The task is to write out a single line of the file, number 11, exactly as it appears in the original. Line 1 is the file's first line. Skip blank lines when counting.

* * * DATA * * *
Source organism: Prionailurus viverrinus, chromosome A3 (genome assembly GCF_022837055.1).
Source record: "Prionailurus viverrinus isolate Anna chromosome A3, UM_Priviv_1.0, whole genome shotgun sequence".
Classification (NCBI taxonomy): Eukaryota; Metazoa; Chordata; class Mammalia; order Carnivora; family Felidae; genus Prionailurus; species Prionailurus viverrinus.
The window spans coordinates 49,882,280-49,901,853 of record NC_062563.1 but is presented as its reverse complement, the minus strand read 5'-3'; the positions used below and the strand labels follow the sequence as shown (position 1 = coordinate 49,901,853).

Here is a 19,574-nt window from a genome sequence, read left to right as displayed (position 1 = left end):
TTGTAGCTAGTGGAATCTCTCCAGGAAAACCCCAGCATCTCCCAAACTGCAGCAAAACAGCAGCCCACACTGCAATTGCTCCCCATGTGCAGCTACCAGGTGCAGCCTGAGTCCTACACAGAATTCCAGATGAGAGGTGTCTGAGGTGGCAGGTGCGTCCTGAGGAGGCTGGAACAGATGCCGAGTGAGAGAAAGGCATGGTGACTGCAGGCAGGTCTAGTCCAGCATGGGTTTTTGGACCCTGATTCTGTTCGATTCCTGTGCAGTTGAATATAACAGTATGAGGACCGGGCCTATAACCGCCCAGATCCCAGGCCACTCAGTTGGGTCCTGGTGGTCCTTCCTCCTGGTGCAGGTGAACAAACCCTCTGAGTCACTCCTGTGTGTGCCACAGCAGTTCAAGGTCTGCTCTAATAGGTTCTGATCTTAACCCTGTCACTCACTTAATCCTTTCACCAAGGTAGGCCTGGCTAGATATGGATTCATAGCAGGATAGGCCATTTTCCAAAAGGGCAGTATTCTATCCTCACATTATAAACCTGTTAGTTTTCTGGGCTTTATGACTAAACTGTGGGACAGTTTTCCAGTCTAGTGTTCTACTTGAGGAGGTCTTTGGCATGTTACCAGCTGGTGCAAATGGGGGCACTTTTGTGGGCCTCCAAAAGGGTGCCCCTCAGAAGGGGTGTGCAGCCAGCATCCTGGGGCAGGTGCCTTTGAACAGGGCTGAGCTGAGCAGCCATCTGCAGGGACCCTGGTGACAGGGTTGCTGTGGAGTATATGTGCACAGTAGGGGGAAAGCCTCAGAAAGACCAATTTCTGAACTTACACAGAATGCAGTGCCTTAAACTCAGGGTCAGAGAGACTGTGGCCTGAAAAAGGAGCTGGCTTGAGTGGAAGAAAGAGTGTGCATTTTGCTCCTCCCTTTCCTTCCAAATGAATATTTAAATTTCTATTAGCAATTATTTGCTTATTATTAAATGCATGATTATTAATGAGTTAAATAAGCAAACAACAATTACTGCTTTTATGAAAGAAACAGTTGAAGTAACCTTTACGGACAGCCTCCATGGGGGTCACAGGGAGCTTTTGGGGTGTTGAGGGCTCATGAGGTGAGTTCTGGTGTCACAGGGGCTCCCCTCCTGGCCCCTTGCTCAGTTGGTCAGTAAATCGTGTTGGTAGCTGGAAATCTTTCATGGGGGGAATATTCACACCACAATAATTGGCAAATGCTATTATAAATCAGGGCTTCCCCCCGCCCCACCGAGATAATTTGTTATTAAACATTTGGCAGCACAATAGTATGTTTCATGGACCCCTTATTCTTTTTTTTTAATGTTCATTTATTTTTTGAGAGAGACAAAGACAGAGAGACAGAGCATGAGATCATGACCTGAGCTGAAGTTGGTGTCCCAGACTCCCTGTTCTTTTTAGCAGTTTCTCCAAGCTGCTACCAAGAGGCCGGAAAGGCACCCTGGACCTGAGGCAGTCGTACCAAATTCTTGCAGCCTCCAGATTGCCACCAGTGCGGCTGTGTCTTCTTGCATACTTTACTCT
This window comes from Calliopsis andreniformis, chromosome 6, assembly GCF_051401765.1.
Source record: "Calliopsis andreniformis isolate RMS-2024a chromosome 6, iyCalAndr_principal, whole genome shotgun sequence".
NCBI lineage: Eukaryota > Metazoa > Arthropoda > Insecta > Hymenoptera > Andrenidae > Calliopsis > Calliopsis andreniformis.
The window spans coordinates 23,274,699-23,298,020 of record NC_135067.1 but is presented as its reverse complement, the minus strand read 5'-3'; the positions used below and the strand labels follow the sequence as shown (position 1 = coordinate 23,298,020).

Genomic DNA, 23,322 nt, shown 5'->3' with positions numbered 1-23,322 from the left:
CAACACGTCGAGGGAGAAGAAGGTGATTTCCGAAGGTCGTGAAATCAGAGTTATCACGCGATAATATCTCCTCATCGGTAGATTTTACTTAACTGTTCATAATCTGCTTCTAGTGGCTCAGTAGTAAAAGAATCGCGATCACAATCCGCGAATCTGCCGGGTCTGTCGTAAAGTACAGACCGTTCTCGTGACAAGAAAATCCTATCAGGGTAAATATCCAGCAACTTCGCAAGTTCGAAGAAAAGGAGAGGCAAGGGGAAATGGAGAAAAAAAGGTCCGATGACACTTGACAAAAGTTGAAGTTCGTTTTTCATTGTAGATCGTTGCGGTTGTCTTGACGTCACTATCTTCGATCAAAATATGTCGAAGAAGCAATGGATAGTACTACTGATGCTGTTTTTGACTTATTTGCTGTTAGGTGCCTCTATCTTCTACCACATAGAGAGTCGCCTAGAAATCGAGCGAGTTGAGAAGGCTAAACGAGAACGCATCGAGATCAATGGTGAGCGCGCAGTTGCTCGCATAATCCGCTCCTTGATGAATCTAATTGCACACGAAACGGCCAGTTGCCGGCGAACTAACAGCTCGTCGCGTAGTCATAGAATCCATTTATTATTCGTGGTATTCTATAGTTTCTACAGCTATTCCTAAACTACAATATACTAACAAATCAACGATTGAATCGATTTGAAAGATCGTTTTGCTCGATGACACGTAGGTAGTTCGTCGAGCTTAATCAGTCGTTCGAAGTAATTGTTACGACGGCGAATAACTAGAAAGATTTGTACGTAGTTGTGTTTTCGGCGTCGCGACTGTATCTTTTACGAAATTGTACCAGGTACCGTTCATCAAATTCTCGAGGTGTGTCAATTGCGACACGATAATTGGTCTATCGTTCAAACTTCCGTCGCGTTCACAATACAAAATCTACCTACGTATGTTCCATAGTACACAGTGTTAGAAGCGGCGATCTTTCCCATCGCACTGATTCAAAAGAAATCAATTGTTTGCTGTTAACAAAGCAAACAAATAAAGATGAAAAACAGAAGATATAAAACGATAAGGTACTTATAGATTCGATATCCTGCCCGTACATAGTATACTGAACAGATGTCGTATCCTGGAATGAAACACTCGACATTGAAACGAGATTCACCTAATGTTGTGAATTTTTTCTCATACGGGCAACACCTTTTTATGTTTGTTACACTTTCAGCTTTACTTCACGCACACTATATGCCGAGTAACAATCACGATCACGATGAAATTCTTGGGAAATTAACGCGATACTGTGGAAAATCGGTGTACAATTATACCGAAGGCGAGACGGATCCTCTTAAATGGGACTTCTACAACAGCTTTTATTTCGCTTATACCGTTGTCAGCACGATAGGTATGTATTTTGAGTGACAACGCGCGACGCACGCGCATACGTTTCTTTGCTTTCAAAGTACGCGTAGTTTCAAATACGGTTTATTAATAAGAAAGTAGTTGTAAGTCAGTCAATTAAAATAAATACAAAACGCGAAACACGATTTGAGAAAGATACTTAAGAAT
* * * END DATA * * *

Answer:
Genomic DNA, 23,322 nt, shown 5'->3' with positions numbered 1-23,322 from the left: